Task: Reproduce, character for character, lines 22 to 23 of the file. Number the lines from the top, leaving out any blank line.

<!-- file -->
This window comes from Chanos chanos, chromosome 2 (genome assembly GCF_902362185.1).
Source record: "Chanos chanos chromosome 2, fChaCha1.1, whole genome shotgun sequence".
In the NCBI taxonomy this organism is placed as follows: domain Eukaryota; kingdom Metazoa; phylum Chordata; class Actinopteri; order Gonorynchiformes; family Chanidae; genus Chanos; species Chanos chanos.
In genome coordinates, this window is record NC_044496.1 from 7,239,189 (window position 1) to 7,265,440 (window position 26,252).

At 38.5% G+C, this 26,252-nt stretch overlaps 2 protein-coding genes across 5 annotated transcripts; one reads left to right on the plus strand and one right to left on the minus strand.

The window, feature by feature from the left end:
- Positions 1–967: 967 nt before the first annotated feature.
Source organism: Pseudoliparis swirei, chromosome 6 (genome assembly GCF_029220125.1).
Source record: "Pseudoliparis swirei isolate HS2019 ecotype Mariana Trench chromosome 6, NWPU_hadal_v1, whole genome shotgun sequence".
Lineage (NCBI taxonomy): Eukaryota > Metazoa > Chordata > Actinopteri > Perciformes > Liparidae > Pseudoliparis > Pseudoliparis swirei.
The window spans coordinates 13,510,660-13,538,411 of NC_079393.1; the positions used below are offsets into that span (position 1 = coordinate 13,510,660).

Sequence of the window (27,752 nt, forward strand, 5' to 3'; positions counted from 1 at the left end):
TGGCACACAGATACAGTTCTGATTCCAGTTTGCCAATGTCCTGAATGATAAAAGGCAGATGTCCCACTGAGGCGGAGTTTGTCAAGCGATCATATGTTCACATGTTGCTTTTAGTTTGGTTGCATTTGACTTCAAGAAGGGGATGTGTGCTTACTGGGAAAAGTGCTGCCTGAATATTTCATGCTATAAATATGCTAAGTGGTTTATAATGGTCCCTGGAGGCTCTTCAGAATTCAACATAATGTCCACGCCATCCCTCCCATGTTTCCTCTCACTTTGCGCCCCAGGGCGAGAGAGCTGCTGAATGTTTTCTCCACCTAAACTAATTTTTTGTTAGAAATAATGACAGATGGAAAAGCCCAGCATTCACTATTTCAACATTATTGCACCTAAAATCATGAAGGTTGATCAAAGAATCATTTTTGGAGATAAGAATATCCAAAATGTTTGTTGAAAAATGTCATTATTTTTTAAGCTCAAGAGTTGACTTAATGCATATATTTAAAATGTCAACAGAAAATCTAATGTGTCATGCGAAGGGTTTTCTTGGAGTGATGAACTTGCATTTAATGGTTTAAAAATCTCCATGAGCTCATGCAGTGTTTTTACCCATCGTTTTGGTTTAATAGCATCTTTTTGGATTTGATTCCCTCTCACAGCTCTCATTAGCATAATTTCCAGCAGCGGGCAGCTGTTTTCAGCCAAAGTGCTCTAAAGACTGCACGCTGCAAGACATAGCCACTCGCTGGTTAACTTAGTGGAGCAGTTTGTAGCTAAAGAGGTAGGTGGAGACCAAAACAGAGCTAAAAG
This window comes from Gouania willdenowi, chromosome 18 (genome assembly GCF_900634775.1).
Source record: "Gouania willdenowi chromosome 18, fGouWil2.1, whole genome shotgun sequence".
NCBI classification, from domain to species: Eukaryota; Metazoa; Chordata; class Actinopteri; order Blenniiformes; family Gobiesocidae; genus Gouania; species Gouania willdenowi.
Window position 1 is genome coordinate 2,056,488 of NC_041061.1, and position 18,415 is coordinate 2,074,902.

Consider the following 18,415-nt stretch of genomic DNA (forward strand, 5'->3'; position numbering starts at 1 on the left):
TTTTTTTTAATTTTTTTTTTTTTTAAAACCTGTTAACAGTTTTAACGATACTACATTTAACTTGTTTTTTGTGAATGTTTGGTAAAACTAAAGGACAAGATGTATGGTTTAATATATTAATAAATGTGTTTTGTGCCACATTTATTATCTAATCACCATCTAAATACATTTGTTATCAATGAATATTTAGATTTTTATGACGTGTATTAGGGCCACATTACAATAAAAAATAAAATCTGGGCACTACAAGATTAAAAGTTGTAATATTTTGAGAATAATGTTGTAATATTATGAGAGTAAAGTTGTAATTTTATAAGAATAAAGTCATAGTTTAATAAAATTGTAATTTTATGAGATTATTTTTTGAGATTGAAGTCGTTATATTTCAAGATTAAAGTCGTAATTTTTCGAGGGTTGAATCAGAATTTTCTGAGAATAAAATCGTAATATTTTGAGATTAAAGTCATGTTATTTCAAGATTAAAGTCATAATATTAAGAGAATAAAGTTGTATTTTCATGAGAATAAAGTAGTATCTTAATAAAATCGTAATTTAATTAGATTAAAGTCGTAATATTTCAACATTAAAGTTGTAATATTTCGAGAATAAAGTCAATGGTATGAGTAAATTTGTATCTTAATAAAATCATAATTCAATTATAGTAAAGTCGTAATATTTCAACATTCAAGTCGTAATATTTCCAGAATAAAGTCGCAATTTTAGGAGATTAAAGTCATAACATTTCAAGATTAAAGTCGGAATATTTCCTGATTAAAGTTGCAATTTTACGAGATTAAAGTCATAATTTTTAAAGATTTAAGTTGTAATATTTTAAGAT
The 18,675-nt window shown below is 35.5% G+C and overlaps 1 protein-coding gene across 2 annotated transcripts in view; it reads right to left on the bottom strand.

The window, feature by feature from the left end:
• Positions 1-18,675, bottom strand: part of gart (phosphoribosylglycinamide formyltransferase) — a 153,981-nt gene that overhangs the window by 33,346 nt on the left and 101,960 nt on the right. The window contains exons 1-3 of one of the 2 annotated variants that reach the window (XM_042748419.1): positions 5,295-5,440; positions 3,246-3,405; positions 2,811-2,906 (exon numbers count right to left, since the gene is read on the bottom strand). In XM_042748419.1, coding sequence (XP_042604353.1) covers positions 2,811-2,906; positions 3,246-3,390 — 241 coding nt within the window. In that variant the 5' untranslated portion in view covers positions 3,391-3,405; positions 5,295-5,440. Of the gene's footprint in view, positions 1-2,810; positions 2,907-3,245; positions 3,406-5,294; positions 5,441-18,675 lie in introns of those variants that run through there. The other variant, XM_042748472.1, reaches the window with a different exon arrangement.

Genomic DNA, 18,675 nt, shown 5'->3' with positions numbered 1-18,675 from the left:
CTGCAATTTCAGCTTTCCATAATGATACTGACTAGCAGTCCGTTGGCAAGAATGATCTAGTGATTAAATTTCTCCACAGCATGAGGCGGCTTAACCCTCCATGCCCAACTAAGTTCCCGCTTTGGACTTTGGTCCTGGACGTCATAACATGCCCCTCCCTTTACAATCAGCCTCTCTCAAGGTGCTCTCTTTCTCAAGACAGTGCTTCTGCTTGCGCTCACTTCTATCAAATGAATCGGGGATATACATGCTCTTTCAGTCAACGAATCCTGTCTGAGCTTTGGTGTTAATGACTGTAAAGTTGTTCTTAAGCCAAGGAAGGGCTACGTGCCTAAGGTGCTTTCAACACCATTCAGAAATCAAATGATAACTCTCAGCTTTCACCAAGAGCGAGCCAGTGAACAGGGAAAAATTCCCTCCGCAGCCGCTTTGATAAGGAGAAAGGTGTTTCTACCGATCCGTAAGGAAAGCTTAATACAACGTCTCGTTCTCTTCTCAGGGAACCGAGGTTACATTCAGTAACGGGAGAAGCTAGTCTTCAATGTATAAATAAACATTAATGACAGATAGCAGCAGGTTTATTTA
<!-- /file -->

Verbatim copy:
• Positions 1-18,675, bottom strand: part of gart (phosphoribosylglycinamide formyltransferase) — a 153,981-nt gene that overhangs the window by 33,346 nt on the left and 101,960 nt on the right. The window contains exons 1-3 of one of the 2 annotated variants that reach the window (XM_042748419.1): positions 5,295-5,440; positions 3,246-3,405; positions 2,811-2,906 (exon numbers count right to left, since the gene is read on the bottom strand). In XM_042748419.1, coding sequence (XP_042604353.1) covers positions 2,811-2,906; positions 3,246-3,390 — 241 coding nt within the window. In that variant the 5' untranslated portion in view covers positions 3,391-3,405; positions 5,295-5,440. Of the gene's footprint in view, positions 1-2,810; positions 2,907-3,245; positions 3,406-5,294; positions 5,441-18,675 lie in introns of those variants that run through there. The other variant, XM_042748472.1, reaches the window with a different exon arrangement.

Genomic DNA, 18,675 nt, shown 5'->3' with positions numbered 1-18,675 from the left: